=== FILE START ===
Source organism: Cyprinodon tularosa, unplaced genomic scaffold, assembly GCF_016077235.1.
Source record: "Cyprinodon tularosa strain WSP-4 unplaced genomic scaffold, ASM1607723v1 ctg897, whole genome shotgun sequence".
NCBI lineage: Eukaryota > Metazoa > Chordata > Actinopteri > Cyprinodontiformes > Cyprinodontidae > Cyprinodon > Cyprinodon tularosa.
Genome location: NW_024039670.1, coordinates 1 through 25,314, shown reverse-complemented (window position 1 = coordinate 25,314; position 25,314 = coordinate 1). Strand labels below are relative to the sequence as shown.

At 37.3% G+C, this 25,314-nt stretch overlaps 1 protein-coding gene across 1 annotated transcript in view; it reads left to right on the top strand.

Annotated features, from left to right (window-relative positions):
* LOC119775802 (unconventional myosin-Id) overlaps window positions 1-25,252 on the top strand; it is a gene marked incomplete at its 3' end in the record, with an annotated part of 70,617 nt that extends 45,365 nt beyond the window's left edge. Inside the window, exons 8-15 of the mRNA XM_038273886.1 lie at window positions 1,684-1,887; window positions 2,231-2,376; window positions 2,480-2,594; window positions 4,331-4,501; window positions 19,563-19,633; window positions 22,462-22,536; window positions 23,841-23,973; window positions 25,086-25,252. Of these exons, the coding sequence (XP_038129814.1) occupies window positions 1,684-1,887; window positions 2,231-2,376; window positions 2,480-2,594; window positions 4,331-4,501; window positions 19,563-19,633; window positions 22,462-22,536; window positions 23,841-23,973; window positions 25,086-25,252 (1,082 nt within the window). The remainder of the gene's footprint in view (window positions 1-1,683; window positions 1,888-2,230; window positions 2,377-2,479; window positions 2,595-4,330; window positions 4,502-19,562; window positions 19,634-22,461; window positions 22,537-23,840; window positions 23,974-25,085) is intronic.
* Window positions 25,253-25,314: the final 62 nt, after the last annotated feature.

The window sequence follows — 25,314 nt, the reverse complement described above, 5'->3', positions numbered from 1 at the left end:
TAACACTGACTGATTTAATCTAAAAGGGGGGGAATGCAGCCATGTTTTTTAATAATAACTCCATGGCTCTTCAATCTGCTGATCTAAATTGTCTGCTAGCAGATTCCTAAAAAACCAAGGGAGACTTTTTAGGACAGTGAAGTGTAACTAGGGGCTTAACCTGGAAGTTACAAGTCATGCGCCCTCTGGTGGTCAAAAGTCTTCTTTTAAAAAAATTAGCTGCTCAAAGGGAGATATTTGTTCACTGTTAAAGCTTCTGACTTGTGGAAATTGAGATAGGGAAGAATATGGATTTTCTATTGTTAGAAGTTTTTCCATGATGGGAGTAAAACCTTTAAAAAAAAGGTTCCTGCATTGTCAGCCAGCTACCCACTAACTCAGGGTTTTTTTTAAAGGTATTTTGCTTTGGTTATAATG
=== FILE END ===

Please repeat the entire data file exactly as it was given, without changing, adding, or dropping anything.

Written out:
Source organism: Cyprinodon tularosa, unplaced genomic scaffold, assembly GCF_016077235.1.
Source record: "Cyprinodon tularosa strain WSP-4 unplaced genomic scaffold, ASM1607723v1 ctg897, whole genome shotgun sequence".
NCBI lineage: Eukaryota > Metazoa > Chordata > Actinopteri > Cyprinodontiformes > Cyprinodontidae > Cyprinodon > Cyprinodon tularosa.
Genome location: NW_024039670.1, coordinates 1 through 25,314, shown reverse-complemented (window position 1 = coordinate 25,314; position 25,314 = coordinate 1). Strand labels below are relative to the sequence as shown.

At 37.3% G+C, this 25,314-nt stretch overlaps 1 protein-coding gene across 1 annotated transcript in view; it reads left to right on the top strand.

Annotated features, from left to right (window-relative positions):
* LOC119775802 (unconventional myosin-Id) overlaps window positions 1-25,252 on the top strand; it is a gene marked incomplete at its 3' end in the record, with an annotated part of 70,617 nt that extends 45,365 nt beyond the window's left edge. Inside the window, exons 8-15 of the mRNA XM_038273886.1 lie at window positions 1,684-1,887; window positions 2,231-2,376; window positions 2,480-2,594; window positions 4,331-4,501; window positions 19,563-19,633; window positions 22,462-22,536; window positions 23,841-23,973; window positions 25,086-25,252. Of these exons, the coding sequence (XP_038129814.1) occupies window positions 1,684-1,887; window positions 2,231-2,376; window positions 2,480-2,594; window positions 4,331-4,501; window positions 19,563-19,633; window positions 22,462-22,536; window positions 23,841-23,973; window positions 25,086-25,252 (1,082 nt within the window). The remainder of the gene's footprint in view (window positions 1-1,683; window positions 1,888-2,230; window positions 2,377-2,479; window positions 2,595-4,330; window positions 4,502-19,562; window positions 19,634-22,461; window positions 22,537-23,840; window positions 23,974-25,085) is intronic.
* Window positions 25,253-25,314: the final 62 nt, after the last annotated feature.

The window sequence follows — 25,314 nt, the reverse complement described above, 5'->3', positions numbered from 1 at the left end:
TAACACTGACTGATTTAATCTAAAAGGGGGGGAATGCAGCCATGTTTTTTAATAATAACTCCATGGCTCTTCAATCTGCTGATCTAAATTGTCTGCTAGCAGATTCCTAAAAAACCAAGGGAGACTTTTTAGGACAGTGAAGTGTAACTAGGGGCTTAACCTGGAAGTTACAAGTCATGCGCCCTCTGGTGGTCAAAAGTCTTCTTTTAAAAAAATTAGCTGCTCAAAGGGAGATATTTGTTCACTGTTAAAGCTTCTGACTTGTGGAAATTGAGATAGGGAAGAATATGGATTTTCTATTGTTAGAAGTTTTTCCATGATGGGAGTAAAACCTTTAAAAAAAAGGTTCCTGCATTGTCAGCCAGCTACCCACTAACTCAGGGTTTTTTTTAAAGGTATTTTGCTTTGGTTATAATG